Some application resources are less likely to be subject to bot traffic or to need protection. Today, we are also introducing the concept of scope down statements. Scope down statements allow you to define under which conditions the managed rule group will execute. This is similar to the scope down functionality provided for rate based rules in AWS WAF today. You may want to include a
ScopeDownStatement to reduce costs on paid managed rule groups to limit evaluation to specific parts of your application, to avoid false positives, or to avoid latency impact for specific paths, among other use cases.
Using a combination of managed rule group conﬁguration, labels and scope down statements, you can customize how you process requests that originated from bots.
AWS WAF Bot Control Benefits
Using AWS WAF Bot Control brings you three key benefits:
Let’s See How AWS WAF Bot Control Works
Adding AWS WAF Bot Control works the same as adding an AWS WAF Managed Rule; you can start with just a few clicks. Let’s see an example and connect to the AWS WAF console.
On the left part of the screen, you notice a new Bot Control menu that provides an overview of bot-related traffic seen on your web ACL, as well as a summary of which web ACL has Bot Control enabled. All AWS customers get these bot activity metrics as part of the AWS WAF free tier: the split between bot and non-bot requests, the number of blocked bot requests and the categories of bots.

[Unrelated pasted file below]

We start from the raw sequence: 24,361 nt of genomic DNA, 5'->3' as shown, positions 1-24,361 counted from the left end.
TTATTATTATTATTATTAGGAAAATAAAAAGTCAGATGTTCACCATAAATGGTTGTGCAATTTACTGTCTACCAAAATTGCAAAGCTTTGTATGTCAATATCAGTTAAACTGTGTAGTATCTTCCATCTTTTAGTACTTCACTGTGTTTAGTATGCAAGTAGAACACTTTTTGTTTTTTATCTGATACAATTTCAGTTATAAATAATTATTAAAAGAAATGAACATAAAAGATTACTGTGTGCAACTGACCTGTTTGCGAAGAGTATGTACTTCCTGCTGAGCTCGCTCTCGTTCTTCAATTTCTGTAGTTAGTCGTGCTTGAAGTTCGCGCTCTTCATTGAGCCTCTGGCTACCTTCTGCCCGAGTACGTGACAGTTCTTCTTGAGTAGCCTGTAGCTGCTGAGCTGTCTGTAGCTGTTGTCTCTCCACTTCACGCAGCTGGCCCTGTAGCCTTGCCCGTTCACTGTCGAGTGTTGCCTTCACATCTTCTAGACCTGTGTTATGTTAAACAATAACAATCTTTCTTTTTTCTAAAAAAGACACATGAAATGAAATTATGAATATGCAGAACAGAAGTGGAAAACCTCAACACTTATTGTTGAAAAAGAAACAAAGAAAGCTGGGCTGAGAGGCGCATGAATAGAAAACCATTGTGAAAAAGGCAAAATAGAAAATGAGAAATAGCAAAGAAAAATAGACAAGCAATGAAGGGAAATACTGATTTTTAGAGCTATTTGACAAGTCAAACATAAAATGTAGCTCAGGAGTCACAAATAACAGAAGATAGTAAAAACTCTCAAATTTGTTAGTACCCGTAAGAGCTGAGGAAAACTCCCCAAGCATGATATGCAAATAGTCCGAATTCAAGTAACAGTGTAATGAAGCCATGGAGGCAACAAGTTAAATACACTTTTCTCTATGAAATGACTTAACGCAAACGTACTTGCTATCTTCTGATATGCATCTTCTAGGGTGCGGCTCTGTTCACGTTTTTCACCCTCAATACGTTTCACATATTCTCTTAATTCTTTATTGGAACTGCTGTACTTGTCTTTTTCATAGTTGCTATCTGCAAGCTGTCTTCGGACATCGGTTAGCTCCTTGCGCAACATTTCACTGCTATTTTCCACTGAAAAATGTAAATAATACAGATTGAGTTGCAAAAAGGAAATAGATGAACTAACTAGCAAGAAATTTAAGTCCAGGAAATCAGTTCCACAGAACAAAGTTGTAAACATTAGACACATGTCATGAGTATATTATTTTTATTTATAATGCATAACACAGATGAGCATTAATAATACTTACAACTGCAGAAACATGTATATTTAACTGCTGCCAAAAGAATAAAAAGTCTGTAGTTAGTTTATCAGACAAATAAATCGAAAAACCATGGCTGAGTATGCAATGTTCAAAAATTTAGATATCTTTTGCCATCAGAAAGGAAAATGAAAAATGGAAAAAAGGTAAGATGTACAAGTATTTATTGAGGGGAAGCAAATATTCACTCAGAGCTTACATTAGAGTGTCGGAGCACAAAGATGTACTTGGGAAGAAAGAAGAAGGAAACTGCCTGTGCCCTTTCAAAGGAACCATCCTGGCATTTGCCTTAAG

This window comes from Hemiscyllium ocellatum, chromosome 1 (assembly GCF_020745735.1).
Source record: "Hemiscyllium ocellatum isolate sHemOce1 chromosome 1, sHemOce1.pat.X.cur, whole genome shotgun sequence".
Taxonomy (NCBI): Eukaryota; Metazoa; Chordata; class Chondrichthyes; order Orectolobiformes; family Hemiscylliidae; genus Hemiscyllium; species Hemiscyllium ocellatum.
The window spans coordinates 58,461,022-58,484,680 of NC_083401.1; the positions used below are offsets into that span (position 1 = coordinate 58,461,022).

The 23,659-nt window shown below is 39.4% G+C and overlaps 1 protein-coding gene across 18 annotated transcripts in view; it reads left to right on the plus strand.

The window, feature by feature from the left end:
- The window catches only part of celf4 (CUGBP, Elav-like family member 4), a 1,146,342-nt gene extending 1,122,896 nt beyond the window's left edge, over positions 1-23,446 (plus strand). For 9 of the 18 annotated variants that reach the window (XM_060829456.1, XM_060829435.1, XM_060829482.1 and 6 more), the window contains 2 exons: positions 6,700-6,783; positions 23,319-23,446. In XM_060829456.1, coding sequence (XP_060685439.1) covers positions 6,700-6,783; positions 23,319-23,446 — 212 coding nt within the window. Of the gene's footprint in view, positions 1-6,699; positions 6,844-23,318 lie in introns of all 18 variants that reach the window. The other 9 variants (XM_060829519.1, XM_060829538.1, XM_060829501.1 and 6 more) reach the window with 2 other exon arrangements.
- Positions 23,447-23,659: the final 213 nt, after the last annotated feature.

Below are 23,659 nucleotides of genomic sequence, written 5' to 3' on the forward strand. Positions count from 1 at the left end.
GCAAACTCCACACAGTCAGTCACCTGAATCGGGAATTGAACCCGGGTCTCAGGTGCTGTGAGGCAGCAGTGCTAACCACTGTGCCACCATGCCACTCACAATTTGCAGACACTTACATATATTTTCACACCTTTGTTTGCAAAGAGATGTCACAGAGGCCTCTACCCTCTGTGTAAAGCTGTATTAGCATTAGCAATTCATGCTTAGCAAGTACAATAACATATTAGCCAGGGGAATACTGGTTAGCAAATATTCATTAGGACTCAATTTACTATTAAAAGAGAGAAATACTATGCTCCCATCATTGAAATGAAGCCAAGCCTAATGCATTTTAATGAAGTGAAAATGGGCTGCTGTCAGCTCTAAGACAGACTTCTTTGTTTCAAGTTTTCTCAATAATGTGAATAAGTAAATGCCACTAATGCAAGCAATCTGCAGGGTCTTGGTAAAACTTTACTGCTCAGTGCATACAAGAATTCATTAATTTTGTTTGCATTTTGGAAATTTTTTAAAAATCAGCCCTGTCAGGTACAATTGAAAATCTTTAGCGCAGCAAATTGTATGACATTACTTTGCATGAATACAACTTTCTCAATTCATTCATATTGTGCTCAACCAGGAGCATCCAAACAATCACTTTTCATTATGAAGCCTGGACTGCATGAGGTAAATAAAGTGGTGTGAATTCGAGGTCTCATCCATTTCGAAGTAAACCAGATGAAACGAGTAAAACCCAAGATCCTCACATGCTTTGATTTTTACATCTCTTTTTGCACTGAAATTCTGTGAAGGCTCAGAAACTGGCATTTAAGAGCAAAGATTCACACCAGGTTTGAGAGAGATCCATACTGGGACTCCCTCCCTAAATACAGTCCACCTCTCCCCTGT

For this walkthrough, I decide to protect one of my endpoints. I select Web ACLs on the left menu and click Create web ACL:
I enter the detail of my Web ACL and click Next at the bottom of the page:
Under Add rules and rule groups, I open Add rules and select Add managed rule groups:
On the Add managed rule groups screen, I expand AWS Managed rule groups and turn on Bot Control, Add to web ACL. At the bottom of the page (not shown below), I click Add rules.
Finally, I choose the default action for requests that do not match rules and click Next.I keep all the default values on subsequent screens, I click Next three times and, finally, I click Create web ACL.
Bot Control is similar to the Web ACL you already used: when selecting a specific set of rules, I can see the number of matching requests and a group of samples.
When I select the Bot Control tab on the top, I now have access to bot-specific data.
Pricing and Availability
AWS WAF Bot Control is available today in all AWS Regions where AWS WAF is available. Just like other AWS WAF rules, AWS WAF Bot Control can filter traffic hitting your Amazon CloudFront distributions, your Application Load Balancer, Amazon API Gateway, and AWS AppSync.
Bot Control is a paid AWS Managed Rule that can be added to your web ACL. You will be charged $10 / month (prorated by the hour) for each time Bot Control is added to your web ACL. In addition, you will be charged $1 per million requests processed by Bot Control. Bot Control charges are in addition to the AWS WAF fees.
Bot Control free usage tier includes 10M free requests processed by Bot Control per month.